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sheville hopes to extend greenway near UNCA



2/1/2013 - Asheville hopes to extend greenway near UNCA
by Mark Barrett - Asheville Citizen Times

ASHEVILLE -- Who says college students spend all their money on pizza?

Funds from UNC Asheville students, private donations and government money may help fill a gap in the greenway route from the school's North Asheville campus to downtown.

City Council recently approved an agreement to build about 1,200 feet of greenway on property on Broadway once planned as a new location for The Health Adventure. It hinges on the success of an application for state grant money.

The segment would extend the city's Reed Creek Greenway, which parallels Broadway, and would link to another greenway that parallels W.T. Weaver Boulevard adjoining the UNCA campus.

Once it is completed, the connection would allow someone to walk or bicycle from UNCA or North Asheville's Norwood Park neighborhood to a point about four blocks from downtown with minimal use of city streets.

"The students are really passionate about it. To them, what it represents is a safe and scenic path to downtown," said John Pierce, the school's vice chancellor of finance and campus operations and treasurer of the UNCA Foundation.

UNCA's student government voted last year to add a one-time charge of $10 per student to student fees for the coming academic year to raise money for the project.

Providing "a scenic and much safer way to get downtown (is) ... a good project and we believe a lot of folks will benefit from it," said Ben Judge, student government president.

Student fees will generate about $34,000 for the project. The foundation will contribute $41,000, city government $75,000, and RiverLink is raising $60,000 in private donations.

One of the appealing things about the project is, "It's not just us," Judge said. "It's really the whole community pitching in for this project."

Judge, who works as a tour guide for prospective UNCA students, said downtown Asheville "is one of our biggest selling points."

The biggest single chunk of money would come from a $200,000 grant from the state Division of Parks and Recreation. The total cost of the project is estimated at $410,000.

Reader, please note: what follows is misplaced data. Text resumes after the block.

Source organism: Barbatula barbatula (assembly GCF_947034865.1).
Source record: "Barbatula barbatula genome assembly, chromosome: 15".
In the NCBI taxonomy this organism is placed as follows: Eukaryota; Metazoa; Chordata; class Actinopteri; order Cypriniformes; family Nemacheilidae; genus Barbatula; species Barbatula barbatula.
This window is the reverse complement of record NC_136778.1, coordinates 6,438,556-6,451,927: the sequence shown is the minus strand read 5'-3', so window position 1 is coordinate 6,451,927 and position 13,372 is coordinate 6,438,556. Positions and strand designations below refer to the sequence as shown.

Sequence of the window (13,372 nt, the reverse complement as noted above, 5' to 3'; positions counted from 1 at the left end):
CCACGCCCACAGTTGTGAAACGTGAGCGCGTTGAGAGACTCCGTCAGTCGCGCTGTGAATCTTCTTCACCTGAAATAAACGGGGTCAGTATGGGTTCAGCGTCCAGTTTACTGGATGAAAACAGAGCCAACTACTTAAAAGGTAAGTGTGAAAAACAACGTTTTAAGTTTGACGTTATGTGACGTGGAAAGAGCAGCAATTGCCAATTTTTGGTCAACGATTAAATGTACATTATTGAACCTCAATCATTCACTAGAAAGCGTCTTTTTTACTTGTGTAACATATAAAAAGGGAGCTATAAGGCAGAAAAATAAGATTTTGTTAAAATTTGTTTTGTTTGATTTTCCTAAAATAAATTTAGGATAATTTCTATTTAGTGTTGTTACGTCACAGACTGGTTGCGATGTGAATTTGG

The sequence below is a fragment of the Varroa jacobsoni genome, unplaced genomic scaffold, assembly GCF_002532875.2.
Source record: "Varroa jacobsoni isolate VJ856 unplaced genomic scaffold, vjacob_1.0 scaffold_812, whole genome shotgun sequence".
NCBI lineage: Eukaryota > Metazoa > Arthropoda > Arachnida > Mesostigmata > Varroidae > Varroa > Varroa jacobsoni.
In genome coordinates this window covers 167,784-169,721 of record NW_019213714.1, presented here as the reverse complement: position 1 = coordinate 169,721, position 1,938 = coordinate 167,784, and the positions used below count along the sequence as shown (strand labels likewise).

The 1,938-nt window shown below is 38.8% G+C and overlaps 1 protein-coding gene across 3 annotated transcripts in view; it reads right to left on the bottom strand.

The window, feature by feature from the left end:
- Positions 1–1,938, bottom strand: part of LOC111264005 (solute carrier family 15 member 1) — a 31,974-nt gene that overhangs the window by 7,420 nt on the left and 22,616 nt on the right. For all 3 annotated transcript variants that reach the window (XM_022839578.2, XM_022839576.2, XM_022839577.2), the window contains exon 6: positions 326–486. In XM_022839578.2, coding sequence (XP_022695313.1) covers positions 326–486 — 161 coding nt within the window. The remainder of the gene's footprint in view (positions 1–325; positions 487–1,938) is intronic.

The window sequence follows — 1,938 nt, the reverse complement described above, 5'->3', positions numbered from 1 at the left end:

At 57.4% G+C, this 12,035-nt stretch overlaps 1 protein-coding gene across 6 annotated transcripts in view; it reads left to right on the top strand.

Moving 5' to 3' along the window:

May open in 2014

If the grant comes through later this year, construction could begin this fall and the new link of almost a quarter-mile would open in early 2014, Pierce said.

The land to be used, encircled today by a chain link fence, lies between the intersection of Broadway and Weaver Boulevard and Catawba Street.

The UNCA Foundation bought the 8.9 acres from TD Bank last year. The bank had foreclosed on a loan on the property.

Pierce said there are still no plans for the rest of the property, but UNCA decided to go ahead and make the greenway corridor available.

"It's a combination of student interest (and) ... being a good neighbor with the Montford neighborhood," he said.

Completing the link is part of the city's plans, he said, but without outside involvement, "It was going to take several years for it to happen because there were other greenway projects that were higher on the list."

There is a sidewalk adjoining Broadway, but, "it's truly an urban experience and it's a little scary," said Al Kopf, superintendent of planning and development in the city parks deparment.

The planned path with provide "a really lovely off-road greenway experience" close to Reed Creek, he said.

The city has extended greenways in the area over a number of years. City Councilwoman Esther Manheimer remembered walking along Weaver Boulevard with a city official considering the route for a greenway when Manheimer was an intern with the city in 1997.

The southern end of Reed Creek Greenway will still be Magnolia Avenue, about four blocks north of Interstate 240. Kopf said the city plans to close that gap eventually, but timing will depend on funding availability.

During a City Council discussion of the issue Jan. 22, Councilman Marc Hunt said just completing the missing link closer to UNCA will draw significantly larger numbers of users to the entire corridor.

"We know from studying greenway efforts in other cities that once there is a full, continuous (path) over a great distance so that people can really get from one place to another, the use level really skyrockets," he said.

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